Monday, January 13, 2014

The African Fruit Basket!


Sunday, January 12th, President Wheeler and I went to visit Delsie Mithembu.  Delsie is a single Mother with two little boys and one adorable little girl.  One of her sons has been diagnosed as "MR" and also has cerebal palsy.  He has been accepted in to a special school for high need children in Port Elizabeth.  During the school year, Delsie takes her son and moves to Port Elizabeth where she attends college working on her degree as a social worker.  We wanted to visit with her before she left.  When school is not in session she live with her mother in Port Alfred.  

While we were at Delsie's, her mother brought out this little plate of mini-bananas.  I mentioned I had not seen these in the grocery store.  She took me outside to their backyard and showed me the tree where the banana grew.  Who knew.  We see these trees all over in Port Alfred and I did not know they were banana trees.  If you have never eaten a fresh banana well let  me just say, yum, yum!  They are so sweet!

This is Delsie's Mother and our goofy Elders with Sonwambile (we call him Soso).

 Look at these tiny little critters.  I heard someone call them "cherry bananas"

 Evidently, if you hold a banana to your ear you receive communication from the great banana in the sky???

 I took this pix with my phone so it isn't real clear.  Can you see the bunch of bananas we are pointing to?

 We drove to Port Elizabeth on Monday to do some shopping and meet with another senior couple for some R & R.  Port Elizabeth is about an hour and 45 minutes from PA.  All along the highway we saw women sitting by the side of the road holding these little green things. I finally persuaded President Wheeler to stop and see what they were.  We pulled over and I asked this woman what she was holding.  She looked at me like I was cuckoo.  I pulled the "I am from America line" and then she told me they are Prickley Pears.  O.K. says I.  What are they?  She then took out a knife and sliced through the skin of one and it produced a fruit that looked a lot like a kiwi.  We took a bite and were quite impressed.  We bough a grocery bag full of them for $1.50.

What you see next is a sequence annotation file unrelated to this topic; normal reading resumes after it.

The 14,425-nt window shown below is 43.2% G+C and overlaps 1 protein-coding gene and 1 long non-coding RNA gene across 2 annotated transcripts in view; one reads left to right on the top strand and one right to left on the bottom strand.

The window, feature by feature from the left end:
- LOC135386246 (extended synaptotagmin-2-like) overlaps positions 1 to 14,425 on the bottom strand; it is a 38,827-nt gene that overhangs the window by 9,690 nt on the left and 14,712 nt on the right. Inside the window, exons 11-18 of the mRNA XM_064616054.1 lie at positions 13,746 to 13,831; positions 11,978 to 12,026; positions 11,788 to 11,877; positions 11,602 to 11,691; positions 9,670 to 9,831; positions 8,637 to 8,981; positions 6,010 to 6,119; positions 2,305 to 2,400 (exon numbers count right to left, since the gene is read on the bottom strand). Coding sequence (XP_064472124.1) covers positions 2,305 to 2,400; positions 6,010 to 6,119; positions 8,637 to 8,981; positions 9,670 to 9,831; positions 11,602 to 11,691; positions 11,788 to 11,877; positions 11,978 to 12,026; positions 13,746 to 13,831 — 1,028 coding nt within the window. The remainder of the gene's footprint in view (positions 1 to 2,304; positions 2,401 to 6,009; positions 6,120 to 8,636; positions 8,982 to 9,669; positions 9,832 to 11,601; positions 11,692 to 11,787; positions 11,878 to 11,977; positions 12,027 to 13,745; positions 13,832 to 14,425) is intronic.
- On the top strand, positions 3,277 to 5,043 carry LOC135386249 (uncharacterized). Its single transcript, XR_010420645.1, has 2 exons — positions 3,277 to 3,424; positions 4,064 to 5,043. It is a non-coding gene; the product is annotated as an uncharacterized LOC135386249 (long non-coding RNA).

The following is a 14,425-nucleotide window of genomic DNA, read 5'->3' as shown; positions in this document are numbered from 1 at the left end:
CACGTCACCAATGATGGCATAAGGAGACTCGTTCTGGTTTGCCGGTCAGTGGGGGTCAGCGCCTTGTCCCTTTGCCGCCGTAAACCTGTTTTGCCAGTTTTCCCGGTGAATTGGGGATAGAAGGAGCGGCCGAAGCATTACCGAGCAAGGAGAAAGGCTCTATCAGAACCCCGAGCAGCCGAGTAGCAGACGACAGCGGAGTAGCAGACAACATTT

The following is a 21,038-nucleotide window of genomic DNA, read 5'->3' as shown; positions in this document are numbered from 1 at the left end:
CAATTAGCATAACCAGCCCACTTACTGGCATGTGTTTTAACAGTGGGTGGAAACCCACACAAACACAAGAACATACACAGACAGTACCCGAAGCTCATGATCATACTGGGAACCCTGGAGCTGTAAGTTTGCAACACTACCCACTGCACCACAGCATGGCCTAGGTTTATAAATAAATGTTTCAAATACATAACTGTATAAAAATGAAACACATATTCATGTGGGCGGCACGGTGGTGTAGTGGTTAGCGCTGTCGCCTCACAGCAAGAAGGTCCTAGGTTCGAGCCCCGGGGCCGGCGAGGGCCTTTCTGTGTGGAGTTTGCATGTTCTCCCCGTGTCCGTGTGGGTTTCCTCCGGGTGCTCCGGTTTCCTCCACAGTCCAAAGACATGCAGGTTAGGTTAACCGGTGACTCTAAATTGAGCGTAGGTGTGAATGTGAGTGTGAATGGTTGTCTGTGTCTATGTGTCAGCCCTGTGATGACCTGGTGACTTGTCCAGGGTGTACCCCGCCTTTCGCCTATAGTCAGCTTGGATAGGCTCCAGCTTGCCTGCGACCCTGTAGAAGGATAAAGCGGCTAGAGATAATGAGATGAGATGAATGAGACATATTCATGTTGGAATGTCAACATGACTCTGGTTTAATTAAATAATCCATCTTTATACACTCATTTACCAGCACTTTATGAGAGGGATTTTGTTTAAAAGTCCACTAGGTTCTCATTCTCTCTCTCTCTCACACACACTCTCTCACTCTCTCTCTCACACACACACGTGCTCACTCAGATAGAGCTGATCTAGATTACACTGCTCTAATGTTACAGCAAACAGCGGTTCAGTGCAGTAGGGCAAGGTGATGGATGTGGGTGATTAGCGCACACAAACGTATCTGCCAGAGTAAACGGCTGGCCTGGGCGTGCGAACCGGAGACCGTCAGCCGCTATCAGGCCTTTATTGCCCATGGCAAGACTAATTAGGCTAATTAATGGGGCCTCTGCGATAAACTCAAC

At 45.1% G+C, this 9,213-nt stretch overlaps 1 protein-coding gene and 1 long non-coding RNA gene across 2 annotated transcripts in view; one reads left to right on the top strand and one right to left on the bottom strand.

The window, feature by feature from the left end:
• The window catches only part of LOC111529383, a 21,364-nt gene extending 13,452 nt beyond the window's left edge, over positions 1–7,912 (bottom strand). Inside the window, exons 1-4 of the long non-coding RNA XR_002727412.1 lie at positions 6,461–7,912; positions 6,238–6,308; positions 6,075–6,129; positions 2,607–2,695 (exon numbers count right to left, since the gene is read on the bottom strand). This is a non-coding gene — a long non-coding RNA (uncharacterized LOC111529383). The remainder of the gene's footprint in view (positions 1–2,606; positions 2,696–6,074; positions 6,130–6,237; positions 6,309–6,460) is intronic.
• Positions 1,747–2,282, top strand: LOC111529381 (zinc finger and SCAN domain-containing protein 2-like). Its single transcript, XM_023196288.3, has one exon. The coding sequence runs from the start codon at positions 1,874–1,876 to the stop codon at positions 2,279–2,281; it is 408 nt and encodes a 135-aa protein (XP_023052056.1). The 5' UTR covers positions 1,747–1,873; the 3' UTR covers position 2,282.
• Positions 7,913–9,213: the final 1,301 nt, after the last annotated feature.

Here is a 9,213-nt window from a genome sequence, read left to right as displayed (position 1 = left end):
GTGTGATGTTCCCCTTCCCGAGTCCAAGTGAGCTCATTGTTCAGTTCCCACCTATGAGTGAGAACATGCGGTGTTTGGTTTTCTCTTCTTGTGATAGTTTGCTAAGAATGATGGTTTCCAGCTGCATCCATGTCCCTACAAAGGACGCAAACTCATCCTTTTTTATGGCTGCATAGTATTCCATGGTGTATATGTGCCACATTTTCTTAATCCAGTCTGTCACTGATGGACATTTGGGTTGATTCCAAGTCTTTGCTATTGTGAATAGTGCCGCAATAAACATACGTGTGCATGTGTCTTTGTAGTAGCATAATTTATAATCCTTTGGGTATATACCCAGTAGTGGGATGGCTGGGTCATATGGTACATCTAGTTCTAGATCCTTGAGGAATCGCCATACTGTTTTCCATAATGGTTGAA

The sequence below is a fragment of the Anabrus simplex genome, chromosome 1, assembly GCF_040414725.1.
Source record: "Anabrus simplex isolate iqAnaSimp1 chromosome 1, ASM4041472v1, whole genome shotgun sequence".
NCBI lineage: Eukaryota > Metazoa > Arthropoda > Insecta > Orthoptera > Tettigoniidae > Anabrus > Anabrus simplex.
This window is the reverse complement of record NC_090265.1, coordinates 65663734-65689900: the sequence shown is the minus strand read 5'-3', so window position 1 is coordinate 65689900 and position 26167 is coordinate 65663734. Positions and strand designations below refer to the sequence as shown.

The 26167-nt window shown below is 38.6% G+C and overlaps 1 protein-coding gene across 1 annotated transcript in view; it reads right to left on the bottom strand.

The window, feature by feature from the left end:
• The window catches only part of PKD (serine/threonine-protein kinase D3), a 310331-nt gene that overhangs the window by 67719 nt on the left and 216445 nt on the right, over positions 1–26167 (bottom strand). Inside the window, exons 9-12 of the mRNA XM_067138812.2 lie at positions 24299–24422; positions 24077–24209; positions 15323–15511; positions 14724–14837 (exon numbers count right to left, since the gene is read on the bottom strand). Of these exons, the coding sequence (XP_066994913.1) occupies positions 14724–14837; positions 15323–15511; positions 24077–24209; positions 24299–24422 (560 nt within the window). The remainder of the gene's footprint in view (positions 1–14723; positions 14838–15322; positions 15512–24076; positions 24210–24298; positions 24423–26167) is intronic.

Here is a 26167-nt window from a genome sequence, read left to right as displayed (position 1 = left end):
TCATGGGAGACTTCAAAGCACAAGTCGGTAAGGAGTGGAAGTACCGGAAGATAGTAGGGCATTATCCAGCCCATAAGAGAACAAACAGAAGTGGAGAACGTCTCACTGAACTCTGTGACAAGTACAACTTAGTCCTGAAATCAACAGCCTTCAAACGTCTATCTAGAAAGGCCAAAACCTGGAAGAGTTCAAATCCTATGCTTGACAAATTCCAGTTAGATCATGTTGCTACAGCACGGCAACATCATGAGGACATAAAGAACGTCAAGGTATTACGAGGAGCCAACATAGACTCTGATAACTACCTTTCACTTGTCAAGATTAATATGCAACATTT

Prickley pears are the fruit of a cactus.  They pick them and they have little sticker about a half inch long growing from each of the dots you see on them.  One of our branch members told me that the Xhosa women's hands become so callused that they can pick them without even the stickers bothering them.  They roll them in sand until the stickers fall out and then market them on the side of the highway.

This is what the fruit looks like when it is peeled.  Most just eat them like you would any fruit, but you can juice them or make jam out of them.

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